Major League Baseball has announced the Mets will have $6.99 million to spend on the 2013 draft, representing the tenth largest sum among Major League teams.
The bonus pool covers the first ten rounds of the draft — the Mets have 11 picks in the first ten rounds, and the 11th overall selection in the 2013 first-year player draft, which takes place from June 6 – 8.
“A team that exceeds its bonus pool by 0-5 percent must pay a 75 percent tax on the overage,” Jim Callis of Baseball America explains. “The penalties get much harsher after that: the loss of a first-round pick and a 75 percent tax for blowing past a bonus pool by more than 5 and up to 10 percent; the loss of first- and second-rounders and a 100 percent tax for more than 10 and up to 15 percent; and the loss of two-first-rounders and a 100 percent tax for more than 15 percent.”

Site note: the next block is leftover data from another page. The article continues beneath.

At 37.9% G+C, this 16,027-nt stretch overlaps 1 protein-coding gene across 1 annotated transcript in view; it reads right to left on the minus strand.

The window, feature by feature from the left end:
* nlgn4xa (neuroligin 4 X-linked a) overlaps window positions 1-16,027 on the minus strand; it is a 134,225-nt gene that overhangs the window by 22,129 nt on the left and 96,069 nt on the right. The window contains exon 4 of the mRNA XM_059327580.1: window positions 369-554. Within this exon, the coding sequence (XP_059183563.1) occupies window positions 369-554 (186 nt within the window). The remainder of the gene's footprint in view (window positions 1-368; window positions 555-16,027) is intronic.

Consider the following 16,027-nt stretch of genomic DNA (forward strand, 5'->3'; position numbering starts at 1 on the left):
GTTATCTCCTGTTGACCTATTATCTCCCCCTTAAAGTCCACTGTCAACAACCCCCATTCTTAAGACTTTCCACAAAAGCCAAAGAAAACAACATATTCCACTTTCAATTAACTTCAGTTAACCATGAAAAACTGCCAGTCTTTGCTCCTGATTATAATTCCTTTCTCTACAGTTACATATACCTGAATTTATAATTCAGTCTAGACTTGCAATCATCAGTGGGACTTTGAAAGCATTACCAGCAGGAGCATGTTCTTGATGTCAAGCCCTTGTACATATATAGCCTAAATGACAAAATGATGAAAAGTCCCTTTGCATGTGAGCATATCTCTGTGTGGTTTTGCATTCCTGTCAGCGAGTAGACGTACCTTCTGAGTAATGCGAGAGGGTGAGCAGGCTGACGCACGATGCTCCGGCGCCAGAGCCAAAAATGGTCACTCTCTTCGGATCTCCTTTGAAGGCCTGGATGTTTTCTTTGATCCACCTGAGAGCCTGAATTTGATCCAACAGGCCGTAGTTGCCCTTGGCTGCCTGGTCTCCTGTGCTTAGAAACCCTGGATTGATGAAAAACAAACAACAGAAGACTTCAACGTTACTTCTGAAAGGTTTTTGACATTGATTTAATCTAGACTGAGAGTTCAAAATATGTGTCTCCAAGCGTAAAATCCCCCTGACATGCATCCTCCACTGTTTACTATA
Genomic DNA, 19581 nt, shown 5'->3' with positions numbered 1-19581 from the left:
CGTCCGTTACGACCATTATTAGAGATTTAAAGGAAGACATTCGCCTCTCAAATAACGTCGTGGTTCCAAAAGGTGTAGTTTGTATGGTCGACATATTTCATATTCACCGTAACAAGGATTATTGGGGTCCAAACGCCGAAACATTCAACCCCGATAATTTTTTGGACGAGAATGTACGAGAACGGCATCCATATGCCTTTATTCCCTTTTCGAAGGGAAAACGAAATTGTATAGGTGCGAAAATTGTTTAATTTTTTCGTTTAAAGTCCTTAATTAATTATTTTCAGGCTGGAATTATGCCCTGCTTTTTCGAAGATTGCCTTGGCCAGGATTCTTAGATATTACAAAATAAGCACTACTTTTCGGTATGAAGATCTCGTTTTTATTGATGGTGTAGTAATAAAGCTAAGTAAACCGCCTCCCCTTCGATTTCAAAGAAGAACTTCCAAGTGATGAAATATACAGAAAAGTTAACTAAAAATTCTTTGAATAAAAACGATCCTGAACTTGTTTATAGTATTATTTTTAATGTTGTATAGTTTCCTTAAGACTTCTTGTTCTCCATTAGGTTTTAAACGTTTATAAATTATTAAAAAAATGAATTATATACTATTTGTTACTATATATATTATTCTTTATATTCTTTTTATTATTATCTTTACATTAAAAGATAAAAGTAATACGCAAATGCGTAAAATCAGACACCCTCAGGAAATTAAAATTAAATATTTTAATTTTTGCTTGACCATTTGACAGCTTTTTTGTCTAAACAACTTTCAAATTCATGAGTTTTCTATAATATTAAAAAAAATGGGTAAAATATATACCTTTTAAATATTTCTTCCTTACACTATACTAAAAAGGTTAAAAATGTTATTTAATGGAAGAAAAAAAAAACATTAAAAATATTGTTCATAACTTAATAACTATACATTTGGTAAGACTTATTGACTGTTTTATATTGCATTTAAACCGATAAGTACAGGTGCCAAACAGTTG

Michael Baron, ContributorThe pool money was a big part of the reason the Mets were reluctant to sign a player who received a qualifying offer during the off-season. Yes, the Mets would have lost the 11th overall selection in this year’s draft, but they would also have lost about $2.6 million of their pool money for such a player, leaving them with picks only beyond the first round and one of the smallest pools in the league. The Mets are still in a transitional phase, and with a farm system barren of position players on the cusp of the big leagues, the Mets simply can’t afford to sacrifice front-line draft picks for veteran free agents just yet.
For more on the draft, check out Baseball America.